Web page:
Liberalism | Definition of Liberalism by Merriam-Webster
Photo provided by Flickr
Neoliberalism: origins, theory, definition - InterNLnet
Argues that the basic realist assumption of anarchy is flawed. Examines different conceptions of anarchy to show that there is disagreement among realists on the very definition of the term; then questions the realist separation of domestic and international politics.
CorpWatch : What is Neoliberalism?
An accessible and heavily cited work from one of the originators of modern liberal theory. Doyle examines Schumpeter, Machiavelli, and Kant and finds that liberal states are somehow different in foreign affairs. He argues that there is both liberal pacifism and liberal imperialism, and that they are rooted in different conceptions of man versus the state. Provides a good overview of liberal theory.
Photo provided by Flickr
Liberalism Synonyms, Liberalism Antonyms | …
This chronology admittedly cannot discuss every contributor or school of thought in such a multi-dimensional and lasting tradition. For example, the contributions of Lysander Spooner and the 19th century American anarchists or Albert Jay Nock and the American Old Right could easily have been included. I have made an effort to note leaders that symbolize the ideology's historical stages. The absence of names or works does not necessarily signify any defensible judgment of importance. This treatment is meant to provide a general introduction to the rise, decline, and reemergence of classical liberalism and therefore is limited by space and purpose. As the decision to include and omit facts was difficult and, to a degree, arbitrary, I beg the indulgence of the reader as I begin this historical overview.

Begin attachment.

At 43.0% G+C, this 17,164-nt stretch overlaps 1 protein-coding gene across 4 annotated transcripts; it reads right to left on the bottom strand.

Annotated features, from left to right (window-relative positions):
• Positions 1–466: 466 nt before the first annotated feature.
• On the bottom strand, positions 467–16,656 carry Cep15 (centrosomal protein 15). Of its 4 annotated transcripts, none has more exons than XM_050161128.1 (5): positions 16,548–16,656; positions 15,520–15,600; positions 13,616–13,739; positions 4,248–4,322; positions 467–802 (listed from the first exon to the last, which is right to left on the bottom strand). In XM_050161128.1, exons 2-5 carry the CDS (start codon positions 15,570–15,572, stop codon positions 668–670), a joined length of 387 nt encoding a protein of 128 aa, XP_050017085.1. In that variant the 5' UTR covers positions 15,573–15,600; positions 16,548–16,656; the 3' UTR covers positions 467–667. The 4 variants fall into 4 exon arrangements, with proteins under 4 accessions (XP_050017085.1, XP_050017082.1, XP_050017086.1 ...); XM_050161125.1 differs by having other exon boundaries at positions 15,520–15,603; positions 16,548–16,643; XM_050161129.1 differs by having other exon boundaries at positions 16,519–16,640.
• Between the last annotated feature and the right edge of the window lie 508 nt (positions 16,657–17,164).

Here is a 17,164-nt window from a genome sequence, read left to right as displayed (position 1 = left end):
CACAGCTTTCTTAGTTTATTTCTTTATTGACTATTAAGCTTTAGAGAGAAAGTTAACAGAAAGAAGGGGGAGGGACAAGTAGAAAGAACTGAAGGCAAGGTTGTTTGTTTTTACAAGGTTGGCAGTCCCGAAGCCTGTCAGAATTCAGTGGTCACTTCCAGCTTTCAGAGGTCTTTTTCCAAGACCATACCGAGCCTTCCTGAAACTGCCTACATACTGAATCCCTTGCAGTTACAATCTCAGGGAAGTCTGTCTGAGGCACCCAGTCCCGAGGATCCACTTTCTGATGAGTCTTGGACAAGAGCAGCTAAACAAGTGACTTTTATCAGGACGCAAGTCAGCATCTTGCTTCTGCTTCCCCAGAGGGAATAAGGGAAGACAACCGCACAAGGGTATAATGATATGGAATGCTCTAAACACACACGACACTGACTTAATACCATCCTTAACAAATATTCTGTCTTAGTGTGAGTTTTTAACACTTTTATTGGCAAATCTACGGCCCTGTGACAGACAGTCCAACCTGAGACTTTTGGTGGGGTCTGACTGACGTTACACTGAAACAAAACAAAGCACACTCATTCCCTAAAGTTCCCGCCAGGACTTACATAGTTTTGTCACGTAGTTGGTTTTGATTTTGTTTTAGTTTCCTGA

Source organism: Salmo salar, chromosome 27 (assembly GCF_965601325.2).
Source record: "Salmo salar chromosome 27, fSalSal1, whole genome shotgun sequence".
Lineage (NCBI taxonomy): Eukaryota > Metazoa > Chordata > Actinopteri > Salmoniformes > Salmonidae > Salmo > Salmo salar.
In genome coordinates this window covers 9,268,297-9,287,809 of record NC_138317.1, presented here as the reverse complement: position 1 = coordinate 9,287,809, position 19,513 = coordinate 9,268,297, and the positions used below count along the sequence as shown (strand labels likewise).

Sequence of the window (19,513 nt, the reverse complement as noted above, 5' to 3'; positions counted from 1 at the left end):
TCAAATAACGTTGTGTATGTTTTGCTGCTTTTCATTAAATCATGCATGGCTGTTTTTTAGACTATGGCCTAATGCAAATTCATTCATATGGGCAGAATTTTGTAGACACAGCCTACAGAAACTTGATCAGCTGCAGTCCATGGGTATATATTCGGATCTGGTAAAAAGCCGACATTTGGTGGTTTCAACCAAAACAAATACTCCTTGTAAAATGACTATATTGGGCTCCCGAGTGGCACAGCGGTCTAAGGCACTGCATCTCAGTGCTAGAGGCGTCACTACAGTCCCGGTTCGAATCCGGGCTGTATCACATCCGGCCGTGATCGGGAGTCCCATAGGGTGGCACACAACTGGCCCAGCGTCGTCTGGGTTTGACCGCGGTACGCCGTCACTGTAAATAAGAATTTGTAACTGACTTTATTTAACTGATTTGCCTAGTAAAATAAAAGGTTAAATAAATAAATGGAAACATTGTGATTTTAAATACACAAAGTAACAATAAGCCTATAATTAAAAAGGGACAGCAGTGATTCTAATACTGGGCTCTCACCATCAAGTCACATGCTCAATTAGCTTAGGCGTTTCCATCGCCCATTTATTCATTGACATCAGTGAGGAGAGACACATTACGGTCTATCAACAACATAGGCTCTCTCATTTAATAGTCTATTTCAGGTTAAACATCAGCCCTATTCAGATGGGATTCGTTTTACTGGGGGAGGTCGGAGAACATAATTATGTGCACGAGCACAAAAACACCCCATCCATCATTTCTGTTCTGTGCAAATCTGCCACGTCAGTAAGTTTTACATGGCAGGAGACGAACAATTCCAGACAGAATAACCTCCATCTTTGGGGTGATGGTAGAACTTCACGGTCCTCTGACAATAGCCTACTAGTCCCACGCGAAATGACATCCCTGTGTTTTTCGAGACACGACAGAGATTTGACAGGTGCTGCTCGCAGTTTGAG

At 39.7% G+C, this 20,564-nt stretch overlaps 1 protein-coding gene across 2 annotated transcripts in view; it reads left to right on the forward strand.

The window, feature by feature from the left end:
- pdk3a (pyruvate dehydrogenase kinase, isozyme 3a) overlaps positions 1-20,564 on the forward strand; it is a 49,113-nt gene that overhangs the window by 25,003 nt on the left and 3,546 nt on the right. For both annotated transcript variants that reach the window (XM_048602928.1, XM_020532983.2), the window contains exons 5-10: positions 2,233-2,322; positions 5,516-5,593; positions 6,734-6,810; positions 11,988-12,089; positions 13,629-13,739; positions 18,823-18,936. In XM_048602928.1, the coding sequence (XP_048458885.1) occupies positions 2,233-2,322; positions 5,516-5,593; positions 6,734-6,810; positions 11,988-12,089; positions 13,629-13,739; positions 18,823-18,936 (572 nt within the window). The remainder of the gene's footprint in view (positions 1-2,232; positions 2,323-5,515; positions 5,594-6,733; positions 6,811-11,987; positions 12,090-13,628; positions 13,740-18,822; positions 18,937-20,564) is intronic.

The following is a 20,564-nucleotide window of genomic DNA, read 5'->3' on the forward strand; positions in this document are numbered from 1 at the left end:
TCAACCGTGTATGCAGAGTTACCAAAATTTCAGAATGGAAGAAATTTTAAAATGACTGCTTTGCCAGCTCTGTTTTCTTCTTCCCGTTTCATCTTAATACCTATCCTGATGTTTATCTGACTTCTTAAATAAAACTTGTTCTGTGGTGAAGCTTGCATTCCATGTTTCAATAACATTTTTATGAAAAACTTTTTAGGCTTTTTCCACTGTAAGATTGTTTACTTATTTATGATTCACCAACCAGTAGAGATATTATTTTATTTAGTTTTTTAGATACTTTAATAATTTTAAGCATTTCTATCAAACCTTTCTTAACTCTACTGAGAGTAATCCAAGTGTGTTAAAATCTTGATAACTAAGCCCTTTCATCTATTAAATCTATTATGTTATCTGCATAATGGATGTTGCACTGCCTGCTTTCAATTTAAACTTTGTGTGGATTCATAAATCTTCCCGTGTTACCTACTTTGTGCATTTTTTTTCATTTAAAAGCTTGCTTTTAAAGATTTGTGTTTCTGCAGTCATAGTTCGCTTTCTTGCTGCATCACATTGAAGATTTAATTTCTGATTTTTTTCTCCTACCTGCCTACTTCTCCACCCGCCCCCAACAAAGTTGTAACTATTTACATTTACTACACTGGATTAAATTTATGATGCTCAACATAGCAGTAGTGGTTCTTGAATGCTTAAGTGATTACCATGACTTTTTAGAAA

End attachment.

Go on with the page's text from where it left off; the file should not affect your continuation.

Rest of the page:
Paranoid-schizoid position: Definition - melanie klein …
Any single attempt to chronicle the history of classical liberalism cannot do justice to the immense richness and diversity of the individuals or movements within it. In this story three distinct flavors coexist and often blend: the realistic English tradition of law, the rationalistic French tradition of humanism, and the organic German tradition of individualism. Gray characterizes these three as competing yet complementary definitions of liberty, with Britain representing independence, France self-rule, and Germany self-realization (13). Beyond these national differences, two parallel concepts survive throughout the history of classical liberalism irrespective of geographical boundaries. One is predicated upon a negative view of human nature, accepting that people are equally fallen and incapable of perfection. It follows from this perspective that power must be limited because it would allow some corrupt individuals to do more harm than others. The other view maintains that all people are inherently good and perfectible, so power must be limited to allow humanity to evolve toward a more perfect order of self-government.